But Castlegar had to survive some moments before they went in at half time with a one point lead and one stage they trailed by three after Olcan Laverty took advantage of a defensive slip-up to fire home the Ballycaste goal. The goal came after fifteen minutes and might have been a hammer blow for lesser sides. Goalkeeper Tom Gorgan delayed fractionally over a clearance and was blocked down by a Ballycastle forward and as the ball broke Laverty lashed it high into the Castlegar net. That left the score 1-4 to 0-4 and the Galway side seemed to have it all to do, but to their credit they responded magnificently. The defence closed down every Ballycastle move as soon as it began, while at the other end Joe Connolly continued to pick off the points and his team battled back to lead by 0-8 to 1-4 at half-time.
The opening period of the second half saw an incredible period of pressure from Ballycastle, and equally incredible defence from the Castlegar backs. Although the ball hardly left the Castlegar half for the opening five minutes the Ballycastle forwards never got a clear shooting opportunity. The backs harried, hassled and harassed the Ballycastle forwards. Time and again the Ballycastle men were first to the ball but they were soon closed down and the scoring opportunity was gone. Eventually the Galway men lifted the siege and a beautiful movement involving John and Joe Connolly left Jimmy Francis with a simple task to take his point.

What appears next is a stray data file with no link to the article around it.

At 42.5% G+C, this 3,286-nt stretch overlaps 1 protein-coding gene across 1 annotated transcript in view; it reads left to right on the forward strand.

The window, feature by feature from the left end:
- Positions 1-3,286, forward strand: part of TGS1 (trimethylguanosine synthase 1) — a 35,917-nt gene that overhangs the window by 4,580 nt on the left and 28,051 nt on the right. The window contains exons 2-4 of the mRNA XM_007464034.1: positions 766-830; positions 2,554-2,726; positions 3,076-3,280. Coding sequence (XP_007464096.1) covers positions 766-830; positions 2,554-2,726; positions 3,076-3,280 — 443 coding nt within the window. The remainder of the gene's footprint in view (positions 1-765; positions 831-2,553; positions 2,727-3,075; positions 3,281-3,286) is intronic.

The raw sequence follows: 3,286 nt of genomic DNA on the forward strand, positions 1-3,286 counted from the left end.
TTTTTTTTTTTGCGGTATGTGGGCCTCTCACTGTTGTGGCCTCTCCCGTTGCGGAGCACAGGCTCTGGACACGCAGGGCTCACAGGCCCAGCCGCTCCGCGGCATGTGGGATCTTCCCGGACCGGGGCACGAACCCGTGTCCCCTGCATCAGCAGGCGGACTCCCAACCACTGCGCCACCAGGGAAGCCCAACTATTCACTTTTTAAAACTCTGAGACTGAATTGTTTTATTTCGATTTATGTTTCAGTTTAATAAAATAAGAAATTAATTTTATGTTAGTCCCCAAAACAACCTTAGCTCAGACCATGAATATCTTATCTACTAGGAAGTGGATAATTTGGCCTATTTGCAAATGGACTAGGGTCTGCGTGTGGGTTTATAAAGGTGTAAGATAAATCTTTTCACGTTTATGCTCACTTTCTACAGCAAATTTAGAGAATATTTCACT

A minute later Joe Connolly won possession out on the wing and dropped the ball in around the Ballycastle square where corner-forward Liam Mulryan doubled the ball to the net, for the telling score of the game. Ballycastle battled back and three more points from the Peter Boyle and one from Terence Barton cut the gap back to a point but Gerry and Joe Connolly hit back with points in the dying minutes to seal the win.
CASTLEGAR – T Grogan, T Murphy, P Connolly, J Coady, G Glynn, John Connolly (0-1), M Glynn, T Murphy, S Fahy, J Francis (0-1) , Joe Connolly (0-8-all frees), P Connor, G Connolly (0-1), M Connolly, M Connor, L Mulryan (1-0).
Subs – P Burke for Connor (half time)
BALLYCASTLE – Paul Smyth, Kevin Boyle, Kevin Donnelly, Gerard McAuley, Seamus Donnelly, Terence Donnelly, Dessie Donnelly, Terence Barton (0-1), Stephen Boyle, Brian Donnelly, Phelim Watson, Peter Boyle (0-7), Peter Dallat, Eddie Donnelly, Olcan Laverty (1-0).
SUBS – John McHenry, Charlie McVeigh, Paul Kelly, Brendan Donnelly, Mickey Dallat.
Referee – N Duggan Limerick